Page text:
The Most Confusing Health Halo Food Terms
By Cynthia Sass, MPH, RD
Photo by sodaniechea/Flickr
I frequently meet my clients at their local supermarkets so we can walk the aisles together. Most find it incredibly eye-opening: sometimes what they think they know about which products to select or how to read food labels turn out to be misconceptions. For example, one client recently told me she avoids oats because they contain gluten. In reality oats are gluten-free, unless they’ve been contaminated with gluten during growing or processing, but many companies make pure, uncontaminated oats, and label them as such. She was thrilled to be able to eat oats for breakfast again!
But gluten aside, there are a number of other issues and terms that can confuse even the most educated shoppers. Many of them sound healthy on their own—that is, they have a health halo effect. Here are five of the buzziest, what they really mean, and what they don’t.
The Food and Drug Administration has not developed a formal definition for the term natural. However, the government agency doesn’t object to the use of the term if the food does not contain added color, artificial flavors, or synthetic substances. Natural does not mean organic though, and it doesn’t necessarily indicate that a food is healthy. For example, today I saw a cereal labeled natural, and it contained a whopping four different types of added sugar. Tip: when you see this term, read the ingredient list. It’s the only way to really know what’s in a food, and if it’s worthy of a spot in your cart.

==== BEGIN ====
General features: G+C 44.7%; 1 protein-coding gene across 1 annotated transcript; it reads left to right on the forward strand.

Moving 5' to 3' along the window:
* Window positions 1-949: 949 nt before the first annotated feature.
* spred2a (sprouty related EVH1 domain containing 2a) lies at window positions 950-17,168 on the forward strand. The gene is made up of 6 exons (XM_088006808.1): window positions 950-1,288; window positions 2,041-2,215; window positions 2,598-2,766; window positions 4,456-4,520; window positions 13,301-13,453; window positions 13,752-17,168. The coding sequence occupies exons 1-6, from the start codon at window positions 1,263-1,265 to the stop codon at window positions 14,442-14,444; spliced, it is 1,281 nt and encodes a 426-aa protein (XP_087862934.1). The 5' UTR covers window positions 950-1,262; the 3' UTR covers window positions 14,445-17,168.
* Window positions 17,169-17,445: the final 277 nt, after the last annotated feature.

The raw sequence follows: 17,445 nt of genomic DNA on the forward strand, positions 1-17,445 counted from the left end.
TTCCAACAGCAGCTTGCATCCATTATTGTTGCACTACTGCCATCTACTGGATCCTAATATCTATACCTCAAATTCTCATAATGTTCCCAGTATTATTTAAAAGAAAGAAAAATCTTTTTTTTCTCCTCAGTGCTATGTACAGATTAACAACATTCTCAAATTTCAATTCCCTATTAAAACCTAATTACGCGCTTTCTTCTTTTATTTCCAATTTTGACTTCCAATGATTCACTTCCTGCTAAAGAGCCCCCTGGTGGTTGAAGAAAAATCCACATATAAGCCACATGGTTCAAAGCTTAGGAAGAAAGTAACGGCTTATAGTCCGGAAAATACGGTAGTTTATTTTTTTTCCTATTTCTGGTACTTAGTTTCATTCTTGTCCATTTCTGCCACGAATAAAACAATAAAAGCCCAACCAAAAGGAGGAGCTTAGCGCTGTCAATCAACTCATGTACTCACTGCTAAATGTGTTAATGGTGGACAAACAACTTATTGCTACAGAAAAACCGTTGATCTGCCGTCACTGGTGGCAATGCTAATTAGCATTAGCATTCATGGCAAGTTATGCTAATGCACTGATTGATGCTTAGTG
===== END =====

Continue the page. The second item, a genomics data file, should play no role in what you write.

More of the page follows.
The USDA Organic Seal indicates that a food was produced without synthetic pesticides, bioengineered genes (GMOs), or petroleum or sewage sludge-based fertilizers. The symbol also means that organic meat and dairy products are from animals fed organic, vegetarian feed and are provided access to the outdoors, and not treated with hormones or antibiotics. If the seal says ‘100% Organic’ the product was made with 100% organic ingredients. Just the word ‘Organic’ indicates that the food was made with at least 95% organic ingredients.
Related: 16 Most Misleading Food Labels
'Made With Organic Ingredients’ means the product was made with a minimum of 70% organic ingredients, with restrictions on the remaining 30%, including no GMOs. I strongly support organics, but like natural, the term organic doesn’t necessarily mean healthy—in fact, there are all kinds of organic “junk foods” like candies and baked goods. Once again, when buying packaged food, the real litmus test is the ingredient list.
This term generally indicates that a food was produced within a certain geographical region from where it’s purchased or consumed, such as within 400 miles or 100 miles or perhaps within the borders of a state. Like natural, there is no formal national definition for the term local. What local does not mean is organic, which is something 23% of shoppers falsely believe according to a recent U.S. and Canadian survey (17% also believe that a food labeled organic is also local, which isn’t accurate either).
Nearly 30% also think that “local” products are more nutritious, and that’s not a given, since there are no specific standards pertaining to ingredients or processing. Also, it’s important to know that a locally produced food may not contain a Nutrition Facts label, because small companies with a low number of full-time employees or low gross annual sales are often exempt from the FDA’s food labeling laws. Hopefully a locally produced goody, like a pie from your farmer’s market, will include a voluntary ingredient list, but if not, be sure to ask what’s in it and how it was made.